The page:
10:31.26 aggierobison Exactly. That was like when I started focusing on monthly giving in the organization I was working for, I got some pushback from the board and such, and a few years later, everybody looked up, and suddenly, at that point, our monthly giving program was making twice in a year what our annual fund had been just a few years before, totally right? And then all the major gifts that come in on top of that are just allowing more growth because you kind of got your day-to-day funded by your monthly giving program. So it does really add up, and that $59 average that you mentioned comes from Bloomerang database provider. It was based on.

10:51.72 AROB It's crazy.

11:07.74 aggierobison And an inventory of the organizations that they host in their database, that was within religious nonprofits. $59 a month is the average, and that's what I've seen with the organizations that I've worked with as well.

11:17.36 AROB Yeah, and going back to my earlier story about working at St. Mary's when we started, when my old boss Greg started it. We were just trying to get 30 new monthly donors per year, fifty new monthly donors per year as we kind of got going, and so it wasn't significant money at the time, but we were committed to it. Well now they are annually they bring in over a million dollars per year from over fifteen hundred monthly donors, which is if it's not half, it's very close to 50% of their annual budget and so if I was to tell anybody on your board or anybody on staff at a nonprofit that 50% of your budget could be virtually guaranteed every month every year if you start this monthly giving program who's going to say no to that right? I mean, that's... but you don't think of it.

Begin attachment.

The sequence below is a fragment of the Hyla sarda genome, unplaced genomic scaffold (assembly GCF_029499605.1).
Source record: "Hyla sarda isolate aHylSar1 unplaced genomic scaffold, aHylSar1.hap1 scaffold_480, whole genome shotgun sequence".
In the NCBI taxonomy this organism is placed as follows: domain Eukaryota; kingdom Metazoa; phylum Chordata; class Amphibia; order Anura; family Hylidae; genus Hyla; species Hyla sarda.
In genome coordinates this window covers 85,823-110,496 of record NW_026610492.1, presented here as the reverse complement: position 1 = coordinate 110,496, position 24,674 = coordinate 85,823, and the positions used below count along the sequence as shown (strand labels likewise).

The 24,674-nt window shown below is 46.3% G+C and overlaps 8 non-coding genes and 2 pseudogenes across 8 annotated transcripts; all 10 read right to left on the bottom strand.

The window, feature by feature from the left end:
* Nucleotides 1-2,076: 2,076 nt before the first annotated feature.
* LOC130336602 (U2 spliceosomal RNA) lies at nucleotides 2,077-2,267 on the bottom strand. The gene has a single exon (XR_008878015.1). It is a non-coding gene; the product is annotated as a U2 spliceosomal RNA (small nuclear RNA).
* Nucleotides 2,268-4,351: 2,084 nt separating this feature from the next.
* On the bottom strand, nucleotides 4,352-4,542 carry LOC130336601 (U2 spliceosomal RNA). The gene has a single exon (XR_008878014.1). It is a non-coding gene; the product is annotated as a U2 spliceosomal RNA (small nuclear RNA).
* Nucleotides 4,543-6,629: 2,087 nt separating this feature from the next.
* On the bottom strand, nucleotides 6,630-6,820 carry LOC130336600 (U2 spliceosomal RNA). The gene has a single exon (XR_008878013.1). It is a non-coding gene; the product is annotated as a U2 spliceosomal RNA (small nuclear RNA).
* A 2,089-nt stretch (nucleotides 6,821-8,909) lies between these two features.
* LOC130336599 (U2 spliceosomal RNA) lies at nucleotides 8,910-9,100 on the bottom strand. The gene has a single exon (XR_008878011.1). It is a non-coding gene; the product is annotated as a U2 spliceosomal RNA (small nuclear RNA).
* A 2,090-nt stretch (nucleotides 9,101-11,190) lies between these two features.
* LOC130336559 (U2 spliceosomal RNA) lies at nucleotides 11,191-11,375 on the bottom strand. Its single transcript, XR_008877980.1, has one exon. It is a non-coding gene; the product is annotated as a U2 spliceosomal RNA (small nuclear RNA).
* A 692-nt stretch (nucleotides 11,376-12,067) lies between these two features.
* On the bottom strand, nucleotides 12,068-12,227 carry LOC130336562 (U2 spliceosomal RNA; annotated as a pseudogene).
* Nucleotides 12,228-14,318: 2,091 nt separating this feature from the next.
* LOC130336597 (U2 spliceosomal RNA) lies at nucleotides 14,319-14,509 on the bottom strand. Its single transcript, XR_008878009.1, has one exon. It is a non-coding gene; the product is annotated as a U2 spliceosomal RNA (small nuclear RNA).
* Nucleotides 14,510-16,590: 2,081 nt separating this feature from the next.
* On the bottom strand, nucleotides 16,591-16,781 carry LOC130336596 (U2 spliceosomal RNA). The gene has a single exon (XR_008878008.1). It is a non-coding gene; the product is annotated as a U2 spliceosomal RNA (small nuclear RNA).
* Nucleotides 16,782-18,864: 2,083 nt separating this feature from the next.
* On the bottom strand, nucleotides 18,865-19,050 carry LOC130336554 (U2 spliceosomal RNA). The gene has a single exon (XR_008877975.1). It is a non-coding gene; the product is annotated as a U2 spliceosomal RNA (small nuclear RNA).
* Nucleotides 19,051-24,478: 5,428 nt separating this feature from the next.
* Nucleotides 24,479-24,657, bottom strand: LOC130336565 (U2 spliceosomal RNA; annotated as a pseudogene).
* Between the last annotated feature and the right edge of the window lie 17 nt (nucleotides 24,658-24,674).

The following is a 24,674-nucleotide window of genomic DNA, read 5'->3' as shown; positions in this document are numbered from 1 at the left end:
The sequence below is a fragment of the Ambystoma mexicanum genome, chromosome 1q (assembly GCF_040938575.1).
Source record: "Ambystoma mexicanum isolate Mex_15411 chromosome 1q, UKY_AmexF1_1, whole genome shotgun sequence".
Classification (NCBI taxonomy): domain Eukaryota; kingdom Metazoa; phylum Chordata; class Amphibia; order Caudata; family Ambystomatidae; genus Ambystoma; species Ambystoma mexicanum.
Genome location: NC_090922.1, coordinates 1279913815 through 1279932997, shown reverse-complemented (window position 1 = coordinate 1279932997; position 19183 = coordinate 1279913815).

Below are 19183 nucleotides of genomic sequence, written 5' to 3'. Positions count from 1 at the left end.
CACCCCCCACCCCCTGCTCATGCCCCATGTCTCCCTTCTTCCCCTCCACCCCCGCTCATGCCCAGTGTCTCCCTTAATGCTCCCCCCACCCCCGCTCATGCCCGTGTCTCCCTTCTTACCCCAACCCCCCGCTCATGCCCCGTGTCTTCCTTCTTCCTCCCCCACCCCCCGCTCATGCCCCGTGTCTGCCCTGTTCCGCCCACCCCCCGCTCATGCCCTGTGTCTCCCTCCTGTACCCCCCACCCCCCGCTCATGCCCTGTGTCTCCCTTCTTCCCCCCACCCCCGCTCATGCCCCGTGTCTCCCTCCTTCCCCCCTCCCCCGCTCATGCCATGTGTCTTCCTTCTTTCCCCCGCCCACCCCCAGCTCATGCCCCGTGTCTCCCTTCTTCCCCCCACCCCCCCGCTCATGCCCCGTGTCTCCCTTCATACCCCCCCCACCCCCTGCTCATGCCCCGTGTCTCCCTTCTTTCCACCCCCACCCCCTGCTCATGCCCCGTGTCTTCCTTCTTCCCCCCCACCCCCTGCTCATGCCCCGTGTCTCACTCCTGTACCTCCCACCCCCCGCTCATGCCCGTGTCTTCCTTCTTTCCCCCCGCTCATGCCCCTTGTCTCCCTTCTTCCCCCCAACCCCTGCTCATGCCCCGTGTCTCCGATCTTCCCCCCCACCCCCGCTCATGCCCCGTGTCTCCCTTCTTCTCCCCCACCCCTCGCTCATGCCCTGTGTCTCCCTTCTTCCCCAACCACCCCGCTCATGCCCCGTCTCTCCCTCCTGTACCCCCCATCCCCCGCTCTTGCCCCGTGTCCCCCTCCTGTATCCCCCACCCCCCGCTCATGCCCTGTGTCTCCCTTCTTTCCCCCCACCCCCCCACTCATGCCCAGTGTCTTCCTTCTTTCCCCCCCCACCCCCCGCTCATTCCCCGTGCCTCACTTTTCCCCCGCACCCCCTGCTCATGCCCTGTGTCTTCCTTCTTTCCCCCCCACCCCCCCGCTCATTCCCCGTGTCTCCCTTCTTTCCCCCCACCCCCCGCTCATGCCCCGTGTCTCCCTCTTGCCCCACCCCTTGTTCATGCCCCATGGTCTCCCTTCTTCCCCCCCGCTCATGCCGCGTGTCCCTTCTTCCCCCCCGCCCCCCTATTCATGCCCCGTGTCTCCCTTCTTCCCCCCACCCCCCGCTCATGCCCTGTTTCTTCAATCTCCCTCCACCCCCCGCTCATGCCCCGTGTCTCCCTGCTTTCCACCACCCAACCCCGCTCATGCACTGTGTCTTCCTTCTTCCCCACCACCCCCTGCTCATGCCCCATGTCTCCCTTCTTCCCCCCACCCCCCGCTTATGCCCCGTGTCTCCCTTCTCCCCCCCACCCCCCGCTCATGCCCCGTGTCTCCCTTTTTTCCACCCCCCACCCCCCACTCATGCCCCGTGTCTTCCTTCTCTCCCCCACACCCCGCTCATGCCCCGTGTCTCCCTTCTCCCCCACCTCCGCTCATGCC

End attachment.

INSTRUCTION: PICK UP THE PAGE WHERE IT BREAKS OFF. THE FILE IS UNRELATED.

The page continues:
12:06.93 aggierobison Exactly.

12:11.79 AROB When people aren't familiar with this and they're looking at that $15, $20, you know, maybe $25 is a big gift. That's what they see. They're not thinking about those large numbers that compounding will ultimately do. I mean if you look at, you know, let's take Netflix for example, what is Netflix? Ah, it's easily a billion dollar company now right? Probably they do multibillions of dollars in revenue at what is it $7.99, well it's probably more I don't know, probably by eleven ten ninety-nine now or whatever it is but you know those are small numbers but compounded with volume is where you see the actual.

12:31.96 aggierobison Ah, right.

12:48.34 AROB Gale of those small doe small dollars small amounts add up to significantly more over time.

12:54.47 aggierobison Exactly. So let's move into some of the nuts and bolts. If you're just kind of starting to focus on a monthly giving program some of the questions that come up immediately if I sign up a monthly donor, you know, to give recurring every month. Do I have to send them a tax receipt every month?